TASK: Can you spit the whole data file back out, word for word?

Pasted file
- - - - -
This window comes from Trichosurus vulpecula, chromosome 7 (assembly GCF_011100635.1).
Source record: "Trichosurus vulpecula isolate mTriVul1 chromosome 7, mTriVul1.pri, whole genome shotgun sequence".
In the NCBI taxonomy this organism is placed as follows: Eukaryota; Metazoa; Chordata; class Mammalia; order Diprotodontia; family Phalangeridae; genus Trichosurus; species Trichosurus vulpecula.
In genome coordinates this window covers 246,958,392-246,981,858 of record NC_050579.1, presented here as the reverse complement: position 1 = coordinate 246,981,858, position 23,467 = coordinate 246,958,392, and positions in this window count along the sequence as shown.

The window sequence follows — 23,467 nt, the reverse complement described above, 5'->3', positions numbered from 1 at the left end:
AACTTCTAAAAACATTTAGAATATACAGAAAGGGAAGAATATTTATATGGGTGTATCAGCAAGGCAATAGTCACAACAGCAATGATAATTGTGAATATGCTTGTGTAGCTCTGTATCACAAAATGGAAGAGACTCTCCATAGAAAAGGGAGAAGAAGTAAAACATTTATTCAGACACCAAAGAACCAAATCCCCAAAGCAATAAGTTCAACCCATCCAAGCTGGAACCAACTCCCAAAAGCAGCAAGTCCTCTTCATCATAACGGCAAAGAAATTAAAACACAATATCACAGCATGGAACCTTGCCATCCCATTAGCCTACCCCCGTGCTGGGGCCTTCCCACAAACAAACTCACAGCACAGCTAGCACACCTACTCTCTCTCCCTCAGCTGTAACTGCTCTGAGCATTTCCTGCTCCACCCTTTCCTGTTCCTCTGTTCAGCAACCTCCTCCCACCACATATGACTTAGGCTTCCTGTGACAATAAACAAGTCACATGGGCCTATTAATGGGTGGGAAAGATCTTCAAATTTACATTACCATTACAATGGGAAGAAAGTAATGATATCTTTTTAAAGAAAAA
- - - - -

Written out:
This window comes from Trichosurus vulpecula, chromosome 7 (assembly GCF_011100635.1).
Source record: "Trichosurus vulpecula isolate mTriVul1 chromosome 7, mTriVul1.pri, whole genome shotgun sequence".
In the NCBI taxonomy this organism is placed as follows: Eukaryota; Metazoa; Chordata; class Mammalia; order Diprotodontia; family Phalangeridae; genus Trichosurus; species Trichosurus vulpecula.
In genome coordinates this window covers 246,958,392-246,981,858 of record NC_050579.1, presented here as the reverse complement: position 1 = coordinate 246,981,858, position 23,467 = coordinate 246,958,392, and positions in this window count along the sequence as shown.

The window sequence follows — 23,467 nt, the reverse complement described above, 5'->3', positions numbered from 1 at the left end:
AACTTCTAAAAACATTTAGAATATACAGAAAGGGAAGAATATTTATATGGGTGTATCAGCAAGGCAATAGTCACAACAGCAATGATAATTGTGAATATGCTTGTGTAGCTCTGTATCACAAAATGGAAGAGACTCTCCATAGAAAAGGGAGAAGAAGTAAAACATTTATTCAGACACCAAAGAACCAAATCCCCAAAGCAATAAGTTCAACCCATCCAAGCTGGAACCAACTCCCAAAAGCAGCAAGTCCTCTTCATCATAACGGCAAAGAAATTAAAACACAATATCACAGCATGGAACCTTGCCATCCCATTAGCCTACCCCCGTGCTGGGGCCTTCCCACAAACAAACTCACAGCACAGCTAGCACACCTACTCTCTCTCCCTCAGCTGTAACTGCTCTGAGCATTTCCTGCTCCACCCTTTCCTGTTCCTCTGTTCAGCAACCTCCTCCCACCACATATGACTTAGGCTTCCTGTGACAATAAACAAGTCACATGGGCCTATTAATGGGTGGGAAAGATCTTCAAATTTACATTACCATTACAATGGGAAGAAAGTAATGATATCTTTTTAAAGAAAAA